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Sure, but do you actually read it later?

I would be interested to see statistics from any of the read-it-later services as to how many pages saved to them are, in fact, read later.

My strong suspicion is that the use of such services is largely aspirational, and that the vast majority of the links people save to them go there to die. Perhaps I am simply projecting my own failings upon the larger world, and yes, I am sure you get a ton of use and value out of the read-it-later you use and the intricate workflows and automations you have built around it. I also wonder whether the people who are interested in such services—or are even aware of them, for that matter—might be a self-selecting group.

I understand the idea of saving links to read later. Rather than having an interesting article or post you happen to run across in trying to get something else done distract you from the task at hand, you save it off to place where you can devote your attention to it at some other time when you can focus on it. Sounds great! In reality, though, it seems like it becomes just one more damn thing you have to check and keep up with, yet another personal optimization intended to squeeze ever-increasing productivity out of an already overloaded life.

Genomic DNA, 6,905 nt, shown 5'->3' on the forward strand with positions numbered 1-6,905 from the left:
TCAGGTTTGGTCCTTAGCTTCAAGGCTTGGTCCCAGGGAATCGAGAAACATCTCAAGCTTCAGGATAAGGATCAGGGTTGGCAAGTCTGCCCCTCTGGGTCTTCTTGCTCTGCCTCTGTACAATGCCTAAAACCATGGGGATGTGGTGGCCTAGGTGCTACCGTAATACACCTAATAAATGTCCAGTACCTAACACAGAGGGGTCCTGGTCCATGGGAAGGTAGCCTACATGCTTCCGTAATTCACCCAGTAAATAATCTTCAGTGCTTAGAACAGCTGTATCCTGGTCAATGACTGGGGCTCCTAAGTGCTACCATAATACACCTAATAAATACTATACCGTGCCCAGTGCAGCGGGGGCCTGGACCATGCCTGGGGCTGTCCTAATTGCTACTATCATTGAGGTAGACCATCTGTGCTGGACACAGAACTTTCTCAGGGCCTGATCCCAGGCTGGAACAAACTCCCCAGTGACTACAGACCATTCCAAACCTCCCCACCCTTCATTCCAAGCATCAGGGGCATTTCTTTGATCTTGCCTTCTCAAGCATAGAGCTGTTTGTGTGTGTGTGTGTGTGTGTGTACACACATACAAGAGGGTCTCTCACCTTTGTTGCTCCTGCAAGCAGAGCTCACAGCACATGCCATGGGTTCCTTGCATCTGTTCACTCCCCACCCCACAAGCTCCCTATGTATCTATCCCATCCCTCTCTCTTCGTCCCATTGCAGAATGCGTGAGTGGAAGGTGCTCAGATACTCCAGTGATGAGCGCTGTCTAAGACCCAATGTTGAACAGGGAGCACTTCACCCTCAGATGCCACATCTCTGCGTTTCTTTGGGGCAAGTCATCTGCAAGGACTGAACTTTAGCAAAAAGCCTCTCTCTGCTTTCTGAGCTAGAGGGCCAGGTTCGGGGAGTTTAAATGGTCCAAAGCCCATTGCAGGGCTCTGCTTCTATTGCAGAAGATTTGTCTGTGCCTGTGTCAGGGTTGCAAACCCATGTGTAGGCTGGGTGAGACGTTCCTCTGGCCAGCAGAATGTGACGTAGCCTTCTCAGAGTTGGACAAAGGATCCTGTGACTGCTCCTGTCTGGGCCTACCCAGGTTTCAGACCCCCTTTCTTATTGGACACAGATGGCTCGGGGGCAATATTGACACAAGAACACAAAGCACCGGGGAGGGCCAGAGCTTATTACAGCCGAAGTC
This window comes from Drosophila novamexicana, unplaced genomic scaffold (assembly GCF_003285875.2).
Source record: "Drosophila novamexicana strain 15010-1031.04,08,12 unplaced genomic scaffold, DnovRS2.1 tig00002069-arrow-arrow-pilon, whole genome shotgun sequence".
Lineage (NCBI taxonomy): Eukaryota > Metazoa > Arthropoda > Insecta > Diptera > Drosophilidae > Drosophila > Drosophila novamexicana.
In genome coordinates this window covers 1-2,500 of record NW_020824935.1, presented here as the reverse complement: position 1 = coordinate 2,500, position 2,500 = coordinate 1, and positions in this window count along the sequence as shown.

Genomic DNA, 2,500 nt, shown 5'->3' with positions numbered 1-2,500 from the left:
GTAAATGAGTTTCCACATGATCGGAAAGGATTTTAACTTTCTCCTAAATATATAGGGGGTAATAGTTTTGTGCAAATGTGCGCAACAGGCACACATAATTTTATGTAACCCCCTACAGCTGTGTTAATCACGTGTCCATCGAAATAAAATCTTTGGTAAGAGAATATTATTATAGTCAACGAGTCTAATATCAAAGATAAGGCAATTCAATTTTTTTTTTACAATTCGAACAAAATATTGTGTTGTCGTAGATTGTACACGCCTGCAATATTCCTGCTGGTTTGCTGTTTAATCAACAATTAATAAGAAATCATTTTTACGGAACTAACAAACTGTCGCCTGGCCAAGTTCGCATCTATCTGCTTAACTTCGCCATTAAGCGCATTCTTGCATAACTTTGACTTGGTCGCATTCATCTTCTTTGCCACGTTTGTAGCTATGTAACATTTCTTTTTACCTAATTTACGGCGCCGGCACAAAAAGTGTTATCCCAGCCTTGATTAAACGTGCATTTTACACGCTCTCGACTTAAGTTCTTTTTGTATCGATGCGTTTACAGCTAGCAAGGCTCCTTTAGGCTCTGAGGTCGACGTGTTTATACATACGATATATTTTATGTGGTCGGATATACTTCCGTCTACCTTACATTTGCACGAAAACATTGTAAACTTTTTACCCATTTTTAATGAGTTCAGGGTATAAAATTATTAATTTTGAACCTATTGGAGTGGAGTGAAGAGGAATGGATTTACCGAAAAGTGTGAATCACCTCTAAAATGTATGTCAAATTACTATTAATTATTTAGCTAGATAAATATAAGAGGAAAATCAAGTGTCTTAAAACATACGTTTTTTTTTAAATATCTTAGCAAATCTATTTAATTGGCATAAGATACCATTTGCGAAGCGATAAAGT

I guess that is why I would like to see some data. To me, the read-it-later stuff is in the same bucket as intricate note-taking and PKM systems: a way to spend a lot of time and energy fiddling with the way I am managing my work rather than focusing on doing the work itself. But maybe that’s just me.

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